NEW YORK (CBS) --Orchid lovers are descending on the Bronx in New York City, for a dazzling display of some of the most gorgeous and popular flowers on the planet.
There's a tropical rain forest taking root in New York City at the Botanical Garden's annual Orchid Show.
The show is designed by Francisca Coelho, who was inspired by her childhood in the Caribbean. She says, "I grew up in Trinidad among the rainforest plants, and I really loved playing in the rainforest as a child. When you go into a rainforest you look and see where plants actually grow: what's growing in the canopy, what's growing low on the ground, and what strikes you as you walk through the rainforest."
There are more than 30,000 naturally occurring orchid varieties. Add in manmade hybrids and that number is 150,000. And they don't just grow in the rainforest. In fact, orchids can be found on every continent except Antarctica. As a result, they have fans around the globe. They are the most popular potted plant in the world and sell for anything from a few dollars, to one that sold for around $290,000 at auction!
Marc Hachadourian has been growing orchids since he was 10-years-old. He says, "Scientifically, orchids are considered to be among the most highly evolved of all plants because of the specialized relationships they have with their pollinators, which can be anything from hummingbirds, bees, flies you name it."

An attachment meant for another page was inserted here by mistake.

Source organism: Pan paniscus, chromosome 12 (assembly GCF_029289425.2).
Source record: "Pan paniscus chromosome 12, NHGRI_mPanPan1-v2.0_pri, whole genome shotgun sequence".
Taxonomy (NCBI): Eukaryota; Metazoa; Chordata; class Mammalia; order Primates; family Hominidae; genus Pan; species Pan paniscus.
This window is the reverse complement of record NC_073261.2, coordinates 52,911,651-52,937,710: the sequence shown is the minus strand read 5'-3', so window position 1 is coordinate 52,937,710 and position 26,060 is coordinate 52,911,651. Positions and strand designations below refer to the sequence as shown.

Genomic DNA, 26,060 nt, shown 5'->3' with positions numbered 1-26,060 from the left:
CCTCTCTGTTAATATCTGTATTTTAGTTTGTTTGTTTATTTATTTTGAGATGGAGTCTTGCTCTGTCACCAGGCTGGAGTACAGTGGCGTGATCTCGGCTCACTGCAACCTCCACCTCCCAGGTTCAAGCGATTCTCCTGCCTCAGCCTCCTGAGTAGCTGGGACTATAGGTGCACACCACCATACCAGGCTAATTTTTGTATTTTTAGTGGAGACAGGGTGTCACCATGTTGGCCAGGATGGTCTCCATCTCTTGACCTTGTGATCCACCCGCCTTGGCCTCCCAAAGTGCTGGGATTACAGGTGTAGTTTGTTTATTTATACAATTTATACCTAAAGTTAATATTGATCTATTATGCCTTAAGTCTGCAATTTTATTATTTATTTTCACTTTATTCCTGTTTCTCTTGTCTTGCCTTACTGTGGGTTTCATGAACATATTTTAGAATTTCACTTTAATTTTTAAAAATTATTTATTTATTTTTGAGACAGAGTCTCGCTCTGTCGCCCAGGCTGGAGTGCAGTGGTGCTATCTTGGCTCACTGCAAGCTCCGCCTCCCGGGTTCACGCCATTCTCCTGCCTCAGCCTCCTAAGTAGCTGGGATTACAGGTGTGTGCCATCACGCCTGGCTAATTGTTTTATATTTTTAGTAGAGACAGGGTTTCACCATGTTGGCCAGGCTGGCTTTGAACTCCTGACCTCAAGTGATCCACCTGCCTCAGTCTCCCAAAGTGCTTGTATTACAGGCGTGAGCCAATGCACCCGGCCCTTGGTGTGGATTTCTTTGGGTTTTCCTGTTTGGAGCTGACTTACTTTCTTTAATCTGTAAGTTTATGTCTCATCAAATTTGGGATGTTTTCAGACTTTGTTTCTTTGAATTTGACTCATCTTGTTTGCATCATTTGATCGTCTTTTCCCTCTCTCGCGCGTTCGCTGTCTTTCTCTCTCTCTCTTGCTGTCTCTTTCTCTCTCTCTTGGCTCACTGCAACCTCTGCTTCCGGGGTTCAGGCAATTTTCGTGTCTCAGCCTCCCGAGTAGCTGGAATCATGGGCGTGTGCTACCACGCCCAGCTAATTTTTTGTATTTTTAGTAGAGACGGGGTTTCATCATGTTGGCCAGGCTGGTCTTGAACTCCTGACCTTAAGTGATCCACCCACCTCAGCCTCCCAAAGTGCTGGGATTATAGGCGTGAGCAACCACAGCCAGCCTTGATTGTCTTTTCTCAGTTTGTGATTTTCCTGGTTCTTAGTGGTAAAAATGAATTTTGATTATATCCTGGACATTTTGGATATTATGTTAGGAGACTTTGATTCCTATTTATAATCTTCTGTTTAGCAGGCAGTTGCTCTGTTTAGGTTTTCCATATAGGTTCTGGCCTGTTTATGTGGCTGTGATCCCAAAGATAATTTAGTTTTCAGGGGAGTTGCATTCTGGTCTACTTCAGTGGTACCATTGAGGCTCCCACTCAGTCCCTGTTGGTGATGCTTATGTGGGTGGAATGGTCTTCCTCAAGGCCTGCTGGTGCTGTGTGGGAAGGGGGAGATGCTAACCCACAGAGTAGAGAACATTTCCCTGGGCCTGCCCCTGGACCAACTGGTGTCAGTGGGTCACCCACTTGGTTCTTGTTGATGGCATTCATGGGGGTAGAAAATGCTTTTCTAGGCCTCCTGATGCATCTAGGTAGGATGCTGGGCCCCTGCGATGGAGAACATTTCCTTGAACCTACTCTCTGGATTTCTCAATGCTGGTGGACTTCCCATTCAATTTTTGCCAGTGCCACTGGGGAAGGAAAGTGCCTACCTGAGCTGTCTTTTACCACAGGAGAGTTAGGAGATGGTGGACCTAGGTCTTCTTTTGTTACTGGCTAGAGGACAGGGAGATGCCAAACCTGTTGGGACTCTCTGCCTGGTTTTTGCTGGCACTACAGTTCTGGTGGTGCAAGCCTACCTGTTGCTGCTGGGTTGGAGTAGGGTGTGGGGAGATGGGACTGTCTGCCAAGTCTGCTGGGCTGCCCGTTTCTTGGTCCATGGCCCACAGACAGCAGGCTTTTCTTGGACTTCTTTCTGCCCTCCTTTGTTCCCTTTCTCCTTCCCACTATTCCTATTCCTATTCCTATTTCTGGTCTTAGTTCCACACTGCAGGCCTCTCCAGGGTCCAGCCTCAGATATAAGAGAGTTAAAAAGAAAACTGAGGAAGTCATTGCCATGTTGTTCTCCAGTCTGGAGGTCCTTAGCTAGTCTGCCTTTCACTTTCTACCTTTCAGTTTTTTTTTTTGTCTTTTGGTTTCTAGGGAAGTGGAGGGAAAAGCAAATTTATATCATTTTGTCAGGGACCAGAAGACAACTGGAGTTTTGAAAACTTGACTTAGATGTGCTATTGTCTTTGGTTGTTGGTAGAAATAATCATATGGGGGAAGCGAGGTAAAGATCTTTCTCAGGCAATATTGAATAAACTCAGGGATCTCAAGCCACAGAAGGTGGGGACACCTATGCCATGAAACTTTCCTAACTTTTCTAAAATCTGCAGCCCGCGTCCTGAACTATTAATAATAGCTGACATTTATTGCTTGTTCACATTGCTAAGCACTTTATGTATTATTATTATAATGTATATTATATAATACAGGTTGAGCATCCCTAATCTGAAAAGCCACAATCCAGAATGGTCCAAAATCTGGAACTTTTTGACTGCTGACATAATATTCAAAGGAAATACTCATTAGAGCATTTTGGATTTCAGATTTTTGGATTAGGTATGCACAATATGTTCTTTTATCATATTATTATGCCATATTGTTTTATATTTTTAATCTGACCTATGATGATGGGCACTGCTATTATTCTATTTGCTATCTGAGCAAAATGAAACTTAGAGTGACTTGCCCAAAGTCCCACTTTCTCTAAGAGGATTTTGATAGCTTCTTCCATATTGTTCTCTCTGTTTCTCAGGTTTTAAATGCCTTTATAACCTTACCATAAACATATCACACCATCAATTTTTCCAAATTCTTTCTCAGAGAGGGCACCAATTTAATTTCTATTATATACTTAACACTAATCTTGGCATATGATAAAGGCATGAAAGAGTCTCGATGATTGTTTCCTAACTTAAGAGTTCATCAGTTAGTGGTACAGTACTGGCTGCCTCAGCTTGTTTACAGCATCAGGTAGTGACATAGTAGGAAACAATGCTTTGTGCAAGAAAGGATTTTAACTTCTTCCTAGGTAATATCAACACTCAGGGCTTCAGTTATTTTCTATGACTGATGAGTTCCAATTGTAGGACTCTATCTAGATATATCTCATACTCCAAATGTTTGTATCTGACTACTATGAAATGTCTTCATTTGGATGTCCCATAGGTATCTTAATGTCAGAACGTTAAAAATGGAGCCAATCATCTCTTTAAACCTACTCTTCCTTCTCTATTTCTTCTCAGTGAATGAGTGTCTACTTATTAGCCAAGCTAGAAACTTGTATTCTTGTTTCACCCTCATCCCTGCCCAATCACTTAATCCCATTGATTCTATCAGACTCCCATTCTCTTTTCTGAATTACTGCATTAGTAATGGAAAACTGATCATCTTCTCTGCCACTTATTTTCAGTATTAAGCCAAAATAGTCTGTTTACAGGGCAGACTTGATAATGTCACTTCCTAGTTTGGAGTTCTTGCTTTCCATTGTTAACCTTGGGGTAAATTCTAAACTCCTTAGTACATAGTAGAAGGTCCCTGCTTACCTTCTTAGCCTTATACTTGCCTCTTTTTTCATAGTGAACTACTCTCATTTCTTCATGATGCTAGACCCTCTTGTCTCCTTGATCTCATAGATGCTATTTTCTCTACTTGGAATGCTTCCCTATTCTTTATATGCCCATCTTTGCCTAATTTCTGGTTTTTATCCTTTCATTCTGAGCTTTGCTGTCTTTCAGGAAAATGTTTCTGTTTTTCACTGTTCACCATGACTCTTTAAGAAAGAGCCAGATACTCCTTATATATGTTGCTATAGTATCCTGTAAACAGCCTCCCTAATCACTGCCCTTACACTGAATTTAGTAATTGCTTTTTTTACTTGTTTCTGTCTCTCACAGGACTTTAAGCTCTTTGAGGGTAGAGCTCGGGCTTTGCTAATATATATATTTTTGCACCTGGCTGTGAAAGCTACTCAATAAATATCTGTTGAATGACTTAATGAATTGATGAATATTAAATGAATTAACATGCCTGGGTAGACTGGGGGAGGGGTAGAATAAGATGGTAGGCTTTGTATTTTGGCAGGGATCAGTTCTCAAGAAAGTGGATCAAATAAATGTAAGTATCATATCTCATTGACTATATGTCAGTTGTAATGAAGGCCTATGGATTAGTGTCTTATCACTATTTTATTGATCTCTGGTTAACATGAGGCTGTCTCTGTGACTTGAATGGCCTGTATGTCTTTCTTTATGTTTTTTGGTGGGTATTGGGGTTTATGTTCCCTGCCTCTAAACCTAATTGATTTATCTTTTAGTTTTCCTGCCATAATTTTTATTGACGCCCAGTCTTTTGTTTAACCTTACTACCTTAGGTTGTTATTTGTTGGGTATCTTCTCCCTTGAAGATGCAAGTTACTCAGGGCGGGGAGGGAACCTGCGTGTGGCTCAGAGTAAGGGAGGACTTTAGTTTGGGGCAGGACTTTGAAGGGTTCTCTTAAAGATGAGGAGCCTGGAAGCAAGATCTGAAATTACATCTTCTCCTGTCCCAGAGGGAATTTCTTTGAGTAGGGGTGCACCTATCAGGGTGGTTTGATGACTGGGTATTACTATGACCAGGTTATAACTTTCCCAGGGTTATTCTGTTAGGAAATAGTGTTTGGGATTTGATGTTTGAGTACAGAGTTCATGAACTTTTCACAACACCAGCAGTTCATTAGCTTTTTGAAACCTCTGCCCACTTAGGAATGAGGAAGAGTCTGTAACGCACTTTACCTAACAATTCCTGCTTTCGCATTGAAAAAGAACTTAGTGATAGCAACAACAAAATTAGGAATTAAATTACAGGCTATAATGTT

One of the most unusual orchids is the Darwin Star, with its white flower fragrant only at night, and its twelve inch-long tail with nectar at its tip. Hachadourian says, "When Charles Darwin was presented with this orchid, he theorized that there was a moth with a tongue long enough to reach that nectar. Forty years later, that moth was discovered, and there's this moth, it's only got a wing span of 4 or 5 inches that has the longest, I guess this is a fun reference, the longest tongue-to-body ratio of any organism on earth."
And if the science behind orchids is fascinating, their beauty is spectacular. Coelho says, "Orchids have this long-standing history of being this very mysterious and exotic blossoms and I think that it is the legend and lore throughout history that's built the plant's reputation and elevated it to the status that allows us to celebrate it."